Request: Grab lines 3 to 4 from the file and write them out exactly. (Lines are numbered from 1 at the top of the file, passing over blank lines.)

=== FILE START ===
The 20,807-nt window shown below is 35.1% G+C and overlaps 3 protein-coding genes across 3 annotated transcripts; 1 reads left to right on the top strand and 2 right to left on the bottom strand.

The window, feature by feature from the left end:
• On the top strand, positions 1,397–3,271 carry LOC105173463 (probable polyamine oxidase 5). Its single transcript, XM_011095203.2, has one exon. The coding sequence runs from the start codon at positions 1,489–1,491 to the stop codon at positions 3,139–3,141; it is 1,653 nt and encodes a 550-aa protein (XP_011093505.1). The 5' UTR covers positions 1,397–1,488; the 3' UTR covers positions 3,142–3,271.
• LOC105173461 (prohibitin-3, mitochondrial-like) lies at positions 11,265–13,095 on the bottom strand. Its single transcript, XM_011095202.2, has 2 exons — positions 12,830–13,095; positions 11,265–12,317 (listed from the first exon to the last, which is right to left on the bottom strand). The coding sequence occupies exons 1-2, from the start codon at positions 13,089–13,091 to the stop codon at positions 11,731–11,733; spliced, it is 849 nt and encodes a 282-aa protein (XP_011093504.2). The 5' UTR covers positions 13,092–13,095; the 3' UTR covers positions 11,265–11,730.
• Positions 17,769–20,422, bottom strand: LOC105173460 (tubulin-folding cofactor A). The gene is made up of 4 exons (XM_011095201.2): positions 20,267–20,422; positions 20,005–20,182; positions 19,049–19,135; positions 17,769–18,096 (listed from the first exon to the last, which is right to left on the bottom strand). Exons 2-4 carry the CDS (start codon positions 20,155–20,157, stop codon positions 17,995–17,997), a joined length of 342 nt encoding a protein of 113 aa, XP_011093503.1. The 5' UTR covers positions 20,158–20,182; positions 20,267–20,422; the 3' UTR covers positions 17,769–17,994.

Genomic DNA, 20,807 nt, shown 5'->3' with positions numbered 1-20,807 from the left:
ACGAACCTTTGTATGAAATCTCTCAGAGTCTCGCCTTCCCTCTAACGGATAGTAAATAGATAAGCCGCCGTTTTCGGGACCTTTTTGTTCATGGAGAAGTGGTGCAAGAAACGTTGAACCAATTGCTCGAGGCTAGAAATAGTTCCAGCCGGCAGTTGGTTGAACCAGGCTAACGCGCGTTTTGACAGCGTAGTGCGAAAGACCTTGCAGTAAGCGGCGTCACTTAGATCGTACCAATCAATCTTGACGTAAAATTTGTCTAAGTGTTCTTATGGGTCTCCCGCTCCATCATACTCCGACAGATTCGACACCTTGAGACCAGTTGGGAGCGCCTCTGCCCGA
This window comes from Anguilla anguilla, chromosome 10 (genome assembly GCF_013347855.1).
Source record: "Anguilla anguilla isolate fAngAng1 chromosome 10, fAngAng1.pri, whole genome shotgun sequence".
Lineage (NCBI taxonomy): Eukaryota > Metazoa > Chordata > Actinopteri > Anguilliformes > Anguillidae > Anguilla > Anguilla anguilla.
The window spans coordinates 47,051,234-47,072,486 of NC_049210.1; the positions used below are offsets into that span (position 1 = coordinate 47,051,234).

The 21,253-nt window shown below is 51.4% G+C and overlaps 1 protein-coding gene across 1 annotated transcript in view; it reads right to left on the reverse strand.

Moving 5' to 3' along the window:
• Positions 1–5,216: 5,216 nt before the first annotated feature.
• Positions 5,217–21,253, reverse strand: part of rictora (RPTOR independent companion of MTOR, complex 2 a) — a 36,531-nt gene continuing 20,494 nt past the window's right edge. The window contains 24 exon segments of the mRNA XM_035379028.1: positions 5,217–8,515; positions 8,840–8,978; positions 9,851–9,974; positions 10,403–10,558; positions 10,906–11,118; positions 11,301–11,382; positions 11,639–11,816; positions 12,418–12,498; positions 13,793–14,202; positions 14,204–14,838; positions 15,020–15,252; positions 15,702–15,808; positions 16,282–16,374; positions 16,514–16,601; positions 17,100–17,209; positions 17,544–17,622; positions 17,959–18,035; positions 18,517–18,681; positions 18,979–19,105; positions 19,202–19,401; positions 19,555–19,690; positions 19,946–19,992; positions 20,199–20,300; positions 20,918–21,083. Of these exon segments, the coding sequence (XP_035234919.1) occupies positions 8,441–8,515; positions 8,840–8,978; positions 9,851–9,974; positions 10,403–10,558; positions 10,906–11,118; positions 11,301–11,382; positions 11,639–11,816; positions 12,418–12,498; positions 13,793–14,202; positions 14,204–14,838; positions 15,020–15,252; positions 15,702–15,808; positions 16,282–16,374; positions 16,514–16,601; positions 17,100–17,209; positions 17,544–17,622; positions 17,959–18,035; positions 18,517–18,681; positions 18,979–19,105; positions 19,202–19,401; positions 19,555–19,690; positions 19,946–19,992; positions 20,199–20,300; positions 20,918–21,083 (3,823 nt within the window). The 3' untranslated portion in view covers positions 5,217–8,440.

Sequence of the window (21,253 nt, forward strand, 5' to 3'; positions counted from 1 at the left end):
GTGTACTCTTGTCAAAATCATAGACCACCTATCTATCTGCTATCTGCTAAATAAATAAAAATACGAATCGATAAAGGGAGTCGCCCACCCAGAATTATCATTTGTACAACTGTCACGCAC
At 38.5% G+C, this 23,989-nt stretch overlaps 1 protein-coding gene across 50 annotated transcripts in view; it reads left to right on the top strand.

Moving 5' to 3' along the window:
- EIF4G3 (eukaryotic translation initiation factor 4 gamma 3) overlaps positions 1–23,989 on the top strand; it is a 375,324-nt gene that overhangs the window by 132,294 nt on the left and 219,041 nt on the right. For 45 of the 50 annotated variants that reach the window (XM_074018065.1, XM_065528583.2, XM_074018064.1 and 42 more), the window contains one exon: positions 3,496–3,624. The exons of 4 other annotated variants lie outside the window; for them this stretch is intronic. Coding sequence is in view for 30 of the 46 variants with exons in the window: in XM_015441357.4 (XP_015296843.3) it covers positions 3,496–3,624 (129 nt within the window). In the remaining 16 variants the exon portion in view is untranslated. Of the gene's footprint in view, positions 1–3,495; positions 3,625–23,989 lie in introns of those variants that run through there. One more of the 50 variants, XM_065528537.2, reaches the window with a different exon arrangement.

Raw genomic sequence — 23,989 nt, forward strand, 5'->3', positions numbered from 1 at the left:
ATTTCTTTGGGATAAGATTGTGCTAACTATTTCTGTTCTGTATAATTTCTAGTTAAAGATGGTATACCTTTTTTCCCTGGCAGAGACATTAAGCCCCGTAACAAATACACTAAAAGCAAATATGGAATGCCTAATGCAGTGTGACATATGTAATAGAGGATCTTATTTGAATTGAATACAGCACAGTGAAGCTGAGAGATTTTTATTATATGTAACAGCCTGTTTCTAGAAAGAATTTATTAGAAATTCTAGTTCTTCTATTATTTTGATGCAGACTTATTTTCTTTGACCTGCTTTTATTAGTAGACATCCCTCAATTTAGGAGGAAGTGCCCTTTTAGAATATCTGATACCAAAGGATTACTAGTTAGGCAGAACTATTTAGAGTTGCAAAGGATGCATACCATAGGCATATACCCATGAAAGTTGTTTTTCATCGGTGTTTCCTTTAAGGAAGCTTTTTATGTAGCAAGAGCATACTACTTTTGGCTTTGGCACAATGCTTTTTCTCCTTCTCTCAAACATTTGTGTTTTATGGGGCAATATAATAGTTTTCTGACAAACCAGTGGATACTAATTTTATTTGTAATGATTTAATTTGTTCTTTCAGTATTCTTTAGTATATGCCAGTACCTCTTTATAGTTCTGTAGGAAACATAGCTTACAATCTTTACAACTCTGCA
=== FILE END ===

• On the top strand, positions 1,397–3,271 carry LOC105173463 (probable polyamine oxidase 5). Its single transcript, XM_011095203.2, has one exon. The coding sequence runs from the start codon at positions 1,489–1,491 to the stop codon at positions 3,139–3,141; it is 1,653 nt and encodes a 550-aa protein (XP_011093505.1). The 5' UTR covers positions 1,397–1,488; the 3' UTR covers positions 3,142–3,271.
• LOC105173461 (prohibitin-3, mitochondrial-like) lies at positions 11,265–13,095 on the bottom strand. Its single transcript, XM_011095202.2, has 2 exons — positions 12,830–13,095; positions 11,265–12,317 (listed from the first exon to the last, which is right to left on the bottom strand). The coding sequence occupies exons 1-2, from the start codon at positions 13,089–13,091 to the stop codon at positions 11,731–11,733; spliced, it is 849 nt and encodes a 282-aa protein (XP_011093504.2). The 5' UTR covers positions 13,092–13,095; the 3' UTR covers positions 11,265–11,730.